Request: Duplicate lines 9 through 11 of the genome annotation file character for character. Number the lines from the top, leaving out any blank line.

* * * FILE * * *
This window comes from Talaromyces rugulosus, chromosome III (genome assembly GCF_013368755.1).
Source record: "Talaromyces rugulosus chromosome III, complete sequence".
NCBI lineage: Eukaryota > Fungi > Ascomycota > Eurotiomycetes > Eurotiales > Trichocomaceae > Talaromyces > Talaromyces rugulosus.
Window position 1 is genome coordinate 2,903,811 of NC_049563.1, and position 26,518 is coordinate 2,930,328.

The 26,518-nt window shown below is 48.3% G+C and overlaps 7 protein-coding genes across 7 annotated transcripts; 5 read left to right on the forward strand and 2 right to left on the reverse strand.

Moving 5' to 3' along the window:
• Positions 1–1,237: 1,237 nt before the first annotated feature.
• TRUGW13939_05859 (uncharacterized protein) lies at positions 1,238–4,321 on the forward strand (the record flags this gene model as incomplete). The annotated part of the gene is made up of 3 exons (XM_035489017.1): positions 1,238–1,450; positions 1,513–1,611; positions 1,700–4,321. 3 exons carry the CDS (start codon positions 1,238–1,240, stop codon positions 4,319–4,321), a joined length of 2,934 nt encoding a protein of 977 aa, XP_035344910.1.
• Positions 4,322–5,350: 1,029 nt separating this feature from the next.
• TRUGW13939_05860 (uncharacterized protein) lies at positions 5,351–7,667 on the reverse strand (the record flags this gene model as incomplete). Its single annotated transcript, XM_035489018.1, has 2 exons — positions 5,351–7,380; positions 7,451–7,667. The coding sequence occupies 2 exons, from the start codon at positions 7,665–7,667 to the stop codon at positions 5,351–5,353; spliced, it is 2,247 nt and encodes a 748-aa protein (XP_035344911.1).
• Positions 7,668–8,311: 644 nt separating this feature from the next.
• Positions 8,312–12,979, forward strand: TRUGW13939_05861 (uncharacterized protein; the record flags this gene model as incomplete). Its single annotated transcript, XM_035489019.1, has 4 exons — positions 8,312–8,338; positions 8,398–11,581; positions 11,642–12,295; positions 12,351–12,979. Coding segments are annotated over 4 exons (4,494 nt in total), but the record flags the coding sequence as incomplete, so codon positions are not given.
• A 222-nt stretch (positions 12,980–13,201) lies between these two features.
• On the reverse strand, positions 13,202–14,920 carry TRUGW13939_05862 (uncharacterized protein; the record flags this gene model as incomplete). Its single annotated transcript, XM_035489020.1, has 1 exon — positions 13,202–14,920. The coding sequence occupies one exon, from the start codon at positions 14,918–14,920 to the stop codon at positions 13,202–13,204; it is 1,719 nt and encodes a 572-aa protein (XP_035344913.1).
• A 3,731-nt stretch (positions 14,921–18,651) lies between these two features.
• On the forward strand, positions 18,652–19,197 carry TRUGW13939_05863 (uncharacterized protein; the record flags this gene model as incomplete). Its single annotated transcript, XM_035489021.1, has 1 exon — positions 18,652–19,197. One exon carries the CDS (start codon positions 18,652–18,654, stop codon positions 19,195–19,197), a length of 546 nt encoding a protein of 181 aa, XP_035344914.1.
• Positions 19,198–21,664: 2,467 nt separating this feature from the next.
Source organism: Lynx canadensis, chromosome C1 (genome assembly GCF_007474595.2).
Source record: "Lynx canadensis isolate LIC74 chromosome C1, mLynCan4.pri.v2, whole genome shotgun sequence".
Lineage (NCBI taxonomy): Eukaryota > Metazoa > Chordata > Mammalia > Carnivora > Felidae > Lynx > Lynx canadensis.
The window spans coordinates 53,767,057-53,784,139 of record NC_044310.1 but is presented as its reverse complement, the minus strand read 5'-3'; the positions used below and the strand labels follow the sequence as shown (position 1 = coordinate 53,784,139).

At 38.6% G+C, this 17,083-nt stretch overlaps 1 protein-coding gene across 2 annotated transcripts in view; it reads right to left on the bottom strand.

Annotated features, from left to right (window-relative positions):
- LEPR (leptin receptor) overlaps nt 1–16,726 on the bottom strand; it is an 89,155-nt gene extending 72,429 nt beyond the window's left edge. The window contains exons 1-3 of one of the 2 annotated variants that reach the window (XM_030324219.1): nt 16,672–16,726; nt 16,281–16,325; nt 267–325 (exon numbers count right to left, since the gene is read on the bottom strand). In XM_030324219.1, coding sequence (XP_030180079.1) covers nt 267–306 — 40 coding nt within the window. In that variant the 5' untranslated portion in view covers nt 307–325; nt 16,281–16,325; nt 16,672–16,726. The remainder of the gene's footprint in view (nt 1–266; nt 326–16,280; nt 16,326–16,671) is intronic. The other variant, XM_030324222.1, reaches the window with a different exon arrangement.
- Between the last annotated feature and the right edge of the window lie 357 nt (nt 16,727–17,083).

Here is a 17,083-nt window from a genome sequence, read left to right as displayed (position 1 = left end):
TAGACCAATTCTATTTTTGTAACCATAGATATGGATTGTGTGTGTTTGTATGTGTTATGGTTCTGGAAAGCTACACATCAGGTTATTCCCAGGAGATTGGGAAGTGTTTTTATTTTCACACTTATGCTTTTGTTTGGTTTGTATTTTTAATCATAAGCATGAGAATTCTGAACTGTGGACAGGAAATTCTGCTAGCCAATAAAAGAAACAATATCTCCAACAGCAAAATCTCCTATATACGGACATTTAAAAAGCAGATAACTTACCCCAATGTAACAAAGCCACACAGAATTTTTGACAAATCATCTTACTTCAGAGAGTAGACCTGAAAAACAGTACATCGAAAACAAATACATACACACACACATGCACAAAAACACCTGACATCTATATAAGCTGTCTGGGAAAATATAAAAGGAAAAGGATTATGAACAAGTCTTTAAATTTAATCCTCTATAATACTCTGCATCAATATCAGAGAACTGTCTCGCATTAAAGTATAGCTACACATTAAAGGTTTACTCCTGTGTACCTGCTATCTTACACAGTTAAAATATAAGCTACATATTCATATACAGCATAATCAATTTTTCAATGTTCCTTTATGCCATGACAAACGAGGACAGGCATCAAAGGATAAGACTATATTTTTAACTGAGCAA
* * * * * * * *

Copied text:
• Positions 4,322–5,350: 1,029 nt separating this feature from the next.
• TRUGW13939_05860 (uncharacterized protein) lies at positions 5,351–7,667 on the reverse strand (the record flags this gene model as incomplete). Its single annotated transcript, XM_035489018.1, has 2 exons — positions 5,351–7,380; positions 7,451–7,667. The coding sequence occupies 2 exons, from the start codon at positions 7,665–7,667 to the stop codon at positions 5,351–5,353; spliced, it is 2,247 nt and encodes a 748-aa protein (XP_035344911.1).
• Positions 7,668–8,311: 644 nt separating this feature from the next.